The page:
When my daughter was learning to read, a friend of ours gave her a bounty of beginners reading books; everything from Clifford to Disney to Brown Bear.  Of all the books to gravitate towards, our then four-year-old daughter became obsessed with this book about the city of Pompeii.  I’m still not sure why this was so fascinating for her, but she had us read it to her daily to the point where she soon memorized the book front to back.

I’m not going to pretend to understand how this fascination blossomed.  Before this point it was all Dora and princesses and rainbows everywhere, so for her to become entranced in the realities of explosions and chaos and death was odd.

Pompeii…Buried Alive! ~ Edith Kunhardt

The following year, her mother and I took a trip to Europe with some friends and it just so happened that we were able to hike Mount Vesuvius and tour the ruins of Pompeii.  Our daughter, still every bit obsessed, was extremely jealous.  We decided to take her (and her sister) with us, not literally but in the form their faces preserved in plastic.  We took their pictures all over that volcano and all over that city and when we got home it was as if they had been there with us.  Having their faces with us made the distance between us a little less enormous and seeing their actual faces light up when they saw pictures of themselves buried in the rubble was the coolest ‘welcome home’ present.

Buried In the Rubble ~ Seth Andrews

Being in that city and on that volcano was awe inspiring, to say the least.  To take in the gravity of what took place in that space all those years ago couldn’t help but fill one with a sense of complete awareness of their size in the world.

Years later and every time the city of Pompeii is mentioned I smile.  Weird reaction, I know, but it’s linked to a happy memory for me.  So, when my wife and I spotted the board game The Downfall of Pompeii at our local Barnes and Nobles we felt compelled to snatch it up and play it with the family.

I still don’t know what I feel about this game.

There are many game mechanics that don’t work for me (or annoy me) but really it’s the glee my kids get from throwing each other into the deadly volcano that gives me the most pause.  I understand wanting to win and all, but this is a bit extreme.  I’ll admit, I get caught up in it as well, and when it comes time to lay down the lava pieces I do find myself purposefully placing tiles in areas that make survival all but impossible, but I’m not proud of it.  And the fights that ensue between my kids as they single each other out for volcanic sacrifice is enough to make me swear off game night altogether.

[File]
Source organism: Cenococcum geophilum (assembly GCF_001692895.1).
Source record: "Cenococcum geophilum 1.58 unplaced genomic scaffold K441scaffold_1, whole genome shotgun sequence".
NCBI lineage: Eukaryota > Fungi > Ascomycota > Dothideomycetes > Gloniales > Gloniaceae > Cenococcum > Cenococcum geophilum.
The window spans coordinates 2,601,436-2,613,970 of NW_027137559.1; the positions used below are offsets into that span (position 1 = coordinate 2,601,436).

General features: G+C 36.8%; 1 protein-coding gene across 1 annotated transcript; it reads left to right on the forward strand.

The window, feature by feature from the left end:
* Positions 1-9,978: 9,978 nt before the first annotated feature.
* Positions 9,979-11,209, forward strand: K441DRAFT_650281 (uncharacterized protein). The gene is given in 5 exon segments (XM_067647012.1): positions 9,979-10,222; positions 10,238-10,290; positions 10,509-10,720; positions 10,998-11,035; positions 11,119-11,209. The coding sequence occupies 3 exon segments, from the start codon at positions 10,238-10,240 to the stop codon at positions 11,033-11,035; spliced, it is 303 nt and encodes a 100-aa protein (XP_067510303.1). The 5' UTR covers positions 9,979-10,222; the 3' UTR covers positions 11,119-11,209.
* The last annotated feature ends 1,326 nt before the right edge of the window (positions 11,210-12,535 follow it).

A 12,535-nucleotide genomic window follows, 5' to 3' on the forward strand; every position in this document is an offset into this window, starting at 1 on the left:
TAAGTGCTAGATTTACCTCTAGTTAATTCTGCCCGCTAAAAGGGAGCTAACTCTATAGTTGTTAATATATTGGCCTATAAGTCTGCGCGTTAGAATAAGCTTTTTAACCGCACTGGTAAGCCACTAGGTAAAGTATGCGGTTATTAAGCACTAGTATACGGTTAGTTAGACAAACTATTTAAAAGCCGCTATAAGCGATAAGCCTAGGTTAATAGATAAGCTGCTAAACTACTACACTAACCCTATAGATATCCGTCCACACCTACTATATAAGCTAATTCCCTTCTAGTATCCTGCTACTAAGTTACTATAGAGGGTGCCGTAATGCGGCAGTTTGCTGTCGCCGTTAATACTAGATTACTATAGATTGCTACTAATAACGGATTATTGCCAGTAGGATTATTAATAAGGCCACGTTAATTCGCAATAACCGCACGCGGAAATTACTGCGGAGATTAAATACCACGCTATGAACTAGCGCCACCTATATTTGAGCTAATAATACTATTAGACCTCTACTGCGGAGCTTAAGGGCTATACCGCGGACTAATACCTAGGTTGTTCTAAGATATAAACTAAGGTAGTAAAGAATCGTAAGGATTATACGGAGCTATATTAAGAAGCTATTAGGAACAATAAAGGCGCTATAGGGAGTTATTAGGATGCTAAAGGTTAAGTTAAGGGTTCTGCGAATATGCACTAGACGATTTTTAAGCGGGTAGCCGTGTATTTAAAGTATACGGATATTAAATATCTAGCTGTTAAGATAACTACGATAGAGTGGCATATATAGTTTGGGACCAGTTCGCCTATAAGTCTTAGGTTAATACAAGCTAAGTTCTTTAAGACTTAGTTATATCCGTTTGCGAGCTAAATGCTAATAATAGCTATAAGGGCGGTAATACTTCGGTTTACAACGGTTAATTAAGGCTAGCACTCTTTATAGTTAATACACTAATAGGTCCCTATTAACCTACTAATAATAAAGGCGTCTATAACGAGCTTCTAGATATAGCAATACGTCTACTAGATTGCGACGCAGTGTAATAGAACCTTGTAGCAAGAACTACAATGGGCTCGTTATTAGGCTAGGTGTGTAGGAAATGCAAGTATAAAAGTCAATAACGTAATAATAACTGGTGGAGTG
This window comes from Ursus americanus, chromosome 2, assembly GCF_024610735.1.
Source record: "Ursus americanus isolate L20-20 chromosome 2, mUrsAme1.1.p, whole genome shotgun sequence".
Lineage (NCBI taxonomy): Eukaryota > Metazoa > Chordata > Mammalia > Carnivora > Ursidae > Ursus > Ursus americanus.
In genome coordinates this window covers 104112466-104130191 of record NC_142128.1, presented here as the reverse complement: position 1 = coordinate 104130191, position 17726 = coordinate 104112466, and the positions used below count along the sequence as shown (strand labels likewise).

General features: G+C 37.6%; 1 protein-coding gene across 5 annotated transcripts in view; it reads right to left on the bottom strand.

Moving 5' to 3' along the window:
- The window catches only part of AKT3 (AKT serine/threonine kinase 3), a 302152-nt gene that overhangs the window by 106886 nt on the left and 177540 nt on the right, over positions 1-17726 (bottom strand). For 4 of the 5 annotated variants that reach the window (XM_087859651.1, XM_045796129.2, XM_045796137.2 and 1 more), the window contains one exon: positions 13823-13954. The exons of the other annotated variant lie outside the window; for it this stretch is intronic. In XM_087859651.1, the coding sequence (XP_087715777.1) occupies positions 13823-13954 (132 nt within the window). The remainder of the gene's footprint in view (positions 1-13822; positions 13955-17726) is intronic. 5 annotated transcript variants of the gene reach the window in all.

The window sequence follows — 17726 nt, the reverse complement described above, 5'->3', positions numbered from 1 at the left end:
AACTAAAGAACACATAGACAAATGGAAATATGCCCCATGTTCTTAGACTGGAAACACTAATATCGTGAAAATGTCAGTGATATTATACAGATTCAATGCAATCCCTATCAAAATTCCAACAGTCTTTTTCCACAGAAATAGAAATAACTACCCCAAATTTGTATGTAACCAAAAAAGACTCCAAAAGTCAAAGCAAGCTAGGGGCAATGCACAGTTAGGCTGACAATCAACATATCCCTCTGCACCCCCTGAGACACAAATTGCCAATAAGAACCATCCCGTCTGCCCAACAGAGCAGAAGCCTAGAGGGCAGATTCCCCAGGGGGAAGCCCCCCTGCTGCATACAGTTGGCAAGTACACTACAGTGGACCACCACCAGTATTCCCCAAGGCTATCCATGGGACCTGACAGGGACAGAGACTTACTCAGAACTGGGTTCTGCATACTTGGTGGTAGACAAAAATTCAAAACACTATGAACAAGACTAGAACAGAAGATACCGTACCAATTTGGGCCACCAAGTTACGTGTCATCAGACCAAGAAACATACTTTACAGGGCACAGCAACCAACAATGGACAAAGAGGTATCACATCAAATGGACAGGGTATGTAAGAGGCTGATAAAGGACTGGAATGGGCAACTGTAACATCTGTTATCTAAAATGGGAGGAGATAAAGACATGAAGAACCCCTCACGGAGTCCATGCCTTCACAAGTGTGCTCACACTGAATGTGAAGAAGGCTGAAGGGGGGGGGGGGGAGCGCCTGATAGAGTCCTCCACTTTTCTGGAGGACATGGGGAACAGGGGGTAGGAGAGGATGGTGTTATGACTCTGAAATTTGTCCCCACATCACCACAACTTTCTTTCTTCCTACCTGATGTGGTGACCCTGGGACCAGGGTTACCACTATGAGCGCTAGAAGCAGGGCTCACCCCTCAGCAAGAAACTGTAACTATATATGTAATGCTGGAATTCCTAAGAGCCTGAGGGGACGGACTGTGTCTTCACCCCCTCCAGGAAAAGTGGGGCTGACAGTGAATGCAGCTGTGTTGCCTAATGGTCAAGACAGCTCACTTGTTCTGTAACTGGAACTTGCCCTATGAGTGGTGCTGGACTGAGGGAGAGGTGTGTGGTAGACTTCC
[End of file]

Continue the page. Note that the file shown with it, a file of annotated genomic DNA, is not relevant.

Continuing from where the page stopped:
You didn’t see this coming, did you?

The Downfall of Pompeii

The Downfall of Pompeii shouldn’t be a terrible game.  As morbid as I find the whole thing, the concept is kind of interesting.  The goal of the game is to populate the city of Pompeii and then once the volcano erupts to evacuate all your players before the city is covered in lava.  I just wish the whole exercise weren’t so monotonous.  The back and forth gameplay of ‘draw a card, place down a player piece’ becomes boring rapidly, and when you’re playing with kids who take ten minutes to decide a place to lay down their player pieces it becomes almost excruciating.  And don’t get me started on the confusing rules with regards to how many pieces you can place at a time and where on the board you can place them.

Many aspects of the game are confusing, and unnecessarily so at that.  When you have to read the instructions EVERY SINGLE TIME you shuffle the deck because that process is ridiculously complex (there is not only a whole page dedicated to this process, but a drawn diagraph as well), you know you have a problem.

My kids love this game, even though every time we play it the night dissolves into bickering and hurt feelings.  I want to love this game simply because it’s very existence makes me think of happier memories, but when my kids suggest this game I cringe, inside and out.

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